Electrical Grid Carbon Factor

Electrical Grid, Grid Emissions Factor

Christopher Riddell avatar
Written by Christopher Riddell
Updated over a week ago

The electrical grid carbon factor is the amount of greenhouse gasses (CO2e) produced for each kilowatt hour of electricity produced, measured in kgCO2e/kWh or gCO2e/kWh. This value is typically reported at the 100-year GWP value.

The grid carbon factor captures information about the mix of sources used in generating power for that grid or region. Power sources like solar, wind, hydro, nuclear, coal, and gas each have a different environmental impact. In this way, the grid carbon factor is a carbon footprint measurement for the electricity consumed.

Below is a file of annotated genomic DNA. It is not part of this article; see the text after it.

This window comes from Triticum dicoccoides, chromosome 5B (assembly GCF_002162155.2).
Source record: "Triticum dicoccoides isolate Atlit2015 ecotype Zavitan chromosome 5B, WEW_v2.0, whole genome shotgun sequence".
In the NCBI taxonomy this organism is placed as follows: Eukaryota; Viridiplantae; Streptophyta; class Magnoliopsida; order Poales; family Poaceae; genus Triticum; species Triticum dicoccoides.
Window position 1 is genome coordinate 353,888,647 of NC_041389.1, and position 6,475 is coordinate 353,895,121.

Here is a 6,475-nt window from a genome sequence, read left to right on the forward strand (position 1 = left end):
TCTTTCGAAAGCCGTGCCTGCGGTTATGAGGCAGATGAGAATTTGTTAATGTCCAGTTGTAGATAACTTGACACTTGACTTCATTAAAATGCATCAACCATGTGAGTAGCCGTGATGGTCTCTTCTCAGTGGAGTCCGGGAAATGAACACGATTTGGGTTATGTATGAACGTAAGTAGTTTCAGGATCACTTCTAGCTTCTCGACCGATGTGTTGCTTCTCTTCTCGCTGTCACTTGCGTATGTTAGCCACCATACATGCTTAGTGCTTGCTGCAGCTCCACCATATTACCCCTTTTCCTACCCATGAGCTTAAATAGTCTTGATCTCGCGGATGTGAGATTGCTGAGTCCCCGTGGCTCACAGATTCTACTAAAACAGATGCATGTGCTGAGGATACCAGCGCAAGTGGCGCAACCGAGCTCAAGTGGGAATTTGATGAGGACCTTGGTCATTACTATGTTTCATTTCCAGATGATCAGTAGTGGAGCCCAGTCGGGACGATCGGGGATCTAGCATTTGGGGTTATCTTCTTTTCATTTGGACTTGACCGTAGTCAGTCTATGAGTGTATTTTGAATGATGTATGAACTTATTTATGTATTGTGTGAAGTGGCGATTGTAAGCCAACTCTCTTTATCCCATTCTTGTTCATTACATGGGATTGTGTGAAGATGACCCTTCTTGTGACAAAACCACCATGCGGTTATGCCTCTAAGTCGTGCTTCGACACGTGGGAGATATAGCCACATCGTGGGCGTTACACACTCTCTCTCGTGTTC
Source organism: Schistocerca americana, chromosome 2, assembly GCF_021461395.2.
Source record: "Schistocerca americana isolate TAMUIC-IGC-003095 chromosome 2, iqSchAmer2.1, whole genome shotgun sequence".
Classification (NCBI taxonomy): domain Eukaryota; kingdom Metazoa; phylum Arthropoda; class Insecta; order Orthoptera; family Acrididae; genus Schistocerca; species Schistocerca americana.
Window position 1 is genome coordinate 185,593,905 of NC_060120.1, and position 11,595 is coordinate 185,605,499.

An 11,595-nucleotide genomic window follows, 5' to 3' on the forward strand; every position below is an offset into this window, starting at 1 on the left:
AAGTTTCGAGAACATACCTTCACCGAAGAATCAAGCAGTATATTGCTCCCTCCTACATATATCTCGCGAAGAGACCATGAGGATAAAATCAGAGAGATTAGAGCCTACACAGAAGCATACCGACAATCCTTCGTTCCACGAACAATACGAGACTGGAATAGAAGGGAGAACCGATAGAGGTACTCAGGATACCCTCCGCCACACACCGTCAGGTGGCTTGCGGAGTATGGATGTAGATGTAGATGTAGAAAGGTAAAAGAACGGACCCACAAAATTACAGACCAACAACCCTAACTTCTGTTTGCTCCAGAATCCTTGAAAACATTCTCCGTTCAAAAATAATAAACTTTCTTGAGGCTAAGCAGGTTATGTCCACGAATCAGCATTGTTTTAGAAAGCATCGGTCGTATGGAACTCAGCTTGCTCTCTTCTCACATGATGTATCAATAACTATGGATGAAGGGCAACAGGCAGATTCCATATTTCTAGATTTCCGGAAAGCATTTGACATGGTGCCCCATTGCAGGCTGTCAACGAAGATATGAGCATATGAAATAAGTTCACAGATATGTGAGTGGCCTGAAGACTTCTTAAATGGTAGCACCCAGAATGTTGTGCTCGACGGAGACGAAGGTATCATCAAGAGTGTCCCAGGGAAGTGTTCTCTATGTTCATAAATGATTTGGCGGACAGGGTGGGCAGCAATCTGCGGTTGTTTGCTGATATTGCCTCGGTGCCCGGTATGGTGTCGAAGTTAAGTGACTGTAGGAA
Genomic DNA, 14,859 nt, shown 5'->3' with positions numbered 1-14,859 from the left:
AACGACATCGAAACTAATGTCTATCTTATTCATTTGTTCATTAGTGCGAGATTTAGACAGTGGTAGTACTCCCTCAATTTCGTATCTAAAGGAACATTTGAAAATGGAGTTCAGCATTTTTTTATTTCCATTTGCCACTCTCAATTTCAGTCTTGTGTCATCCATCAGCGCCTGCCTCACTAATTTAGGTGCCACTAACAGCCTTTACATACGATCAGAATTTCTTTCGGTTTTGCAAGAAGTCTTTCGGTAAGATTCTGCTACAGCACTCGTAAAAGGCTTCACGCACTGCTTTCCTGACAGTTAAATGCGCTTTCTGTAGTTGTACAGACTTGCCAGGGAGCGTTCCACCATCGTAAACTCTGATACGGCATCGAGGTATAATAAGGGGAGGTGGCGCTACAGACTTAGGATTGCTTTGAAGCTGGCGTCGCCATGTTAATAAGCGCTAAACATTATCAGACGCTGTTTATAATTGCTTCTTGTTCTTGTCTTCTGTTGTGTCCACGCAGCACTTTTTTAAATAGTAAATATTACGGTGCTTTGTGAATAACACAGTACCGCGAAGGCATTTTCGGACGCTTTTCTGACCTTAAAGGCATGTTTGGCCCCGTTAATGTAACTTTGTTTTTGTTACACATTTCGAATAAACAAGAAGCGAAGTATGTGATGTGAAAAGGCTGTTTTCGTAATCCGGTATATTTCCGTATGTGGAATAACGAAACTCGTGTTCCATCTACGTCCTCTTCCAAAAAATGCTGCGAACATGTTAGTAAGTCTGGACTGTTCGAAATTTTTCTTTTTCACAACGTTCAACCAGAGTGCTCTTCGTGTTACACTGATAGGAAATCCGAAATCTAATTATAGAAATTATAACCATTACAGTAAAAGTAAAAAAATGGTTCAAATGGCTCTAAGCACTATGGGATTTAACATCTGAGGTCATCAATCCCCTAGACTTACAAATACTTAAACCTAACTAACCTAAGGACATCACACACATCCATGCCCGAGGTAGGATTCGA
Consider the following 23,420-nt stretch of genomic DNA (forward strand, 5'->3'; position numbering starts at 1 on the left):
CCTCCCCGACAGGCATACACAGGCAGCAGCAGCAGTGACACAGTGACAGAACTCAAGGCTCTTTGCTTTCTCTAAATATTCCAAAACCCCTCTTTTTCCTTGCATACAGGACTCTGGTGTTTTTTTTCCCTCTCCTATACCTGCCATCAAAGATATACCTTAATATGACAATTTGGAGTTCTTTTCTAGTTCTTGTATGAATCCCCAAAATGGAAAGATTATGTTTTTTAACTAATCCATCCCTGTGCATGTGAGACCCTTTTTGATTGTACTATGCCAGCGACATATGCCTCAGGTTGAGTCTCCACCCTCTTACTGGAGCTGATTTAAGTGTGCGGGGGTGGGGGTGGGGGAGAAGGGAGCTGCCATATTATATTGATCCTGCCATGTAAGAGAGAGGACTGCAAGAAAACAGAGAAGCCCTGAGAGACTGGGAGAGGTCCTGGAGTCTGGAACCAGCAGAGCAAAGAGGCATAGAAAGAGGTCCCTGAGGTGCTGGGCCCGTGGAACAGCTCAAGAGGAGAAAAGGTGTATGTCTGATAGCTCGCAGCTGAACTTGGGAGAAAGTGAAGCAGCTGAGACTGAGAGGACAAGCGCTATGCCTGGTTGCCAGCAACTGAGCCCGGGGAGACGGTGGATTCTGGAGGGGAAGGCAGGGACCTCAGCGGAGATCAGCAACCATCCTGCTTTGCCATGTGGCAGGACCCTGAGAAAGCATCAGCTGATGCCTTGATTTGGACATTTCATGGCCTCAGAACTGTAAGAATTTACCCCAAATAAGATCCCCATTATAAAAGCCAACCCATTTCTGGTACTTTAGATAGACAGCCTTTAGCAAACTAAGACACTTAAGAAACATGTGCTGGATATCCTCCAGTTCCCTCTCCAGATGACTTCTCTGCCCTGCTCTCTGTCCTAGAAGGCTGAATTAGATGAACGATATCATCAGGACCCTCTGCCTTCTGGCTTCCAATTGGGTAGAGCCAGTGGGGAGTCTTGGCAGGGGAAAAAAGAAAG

For example, if the grid carbon factor for a particular region is high, it means that a significant portion of the electricity in that area comes from fossil fuel-based power plants, which release more CO2. On the other hand, if the grid carbon factor is low, it indicates that a larger proportion of the electricity is generated from renewable sources with minimal or no CO2 emissions.

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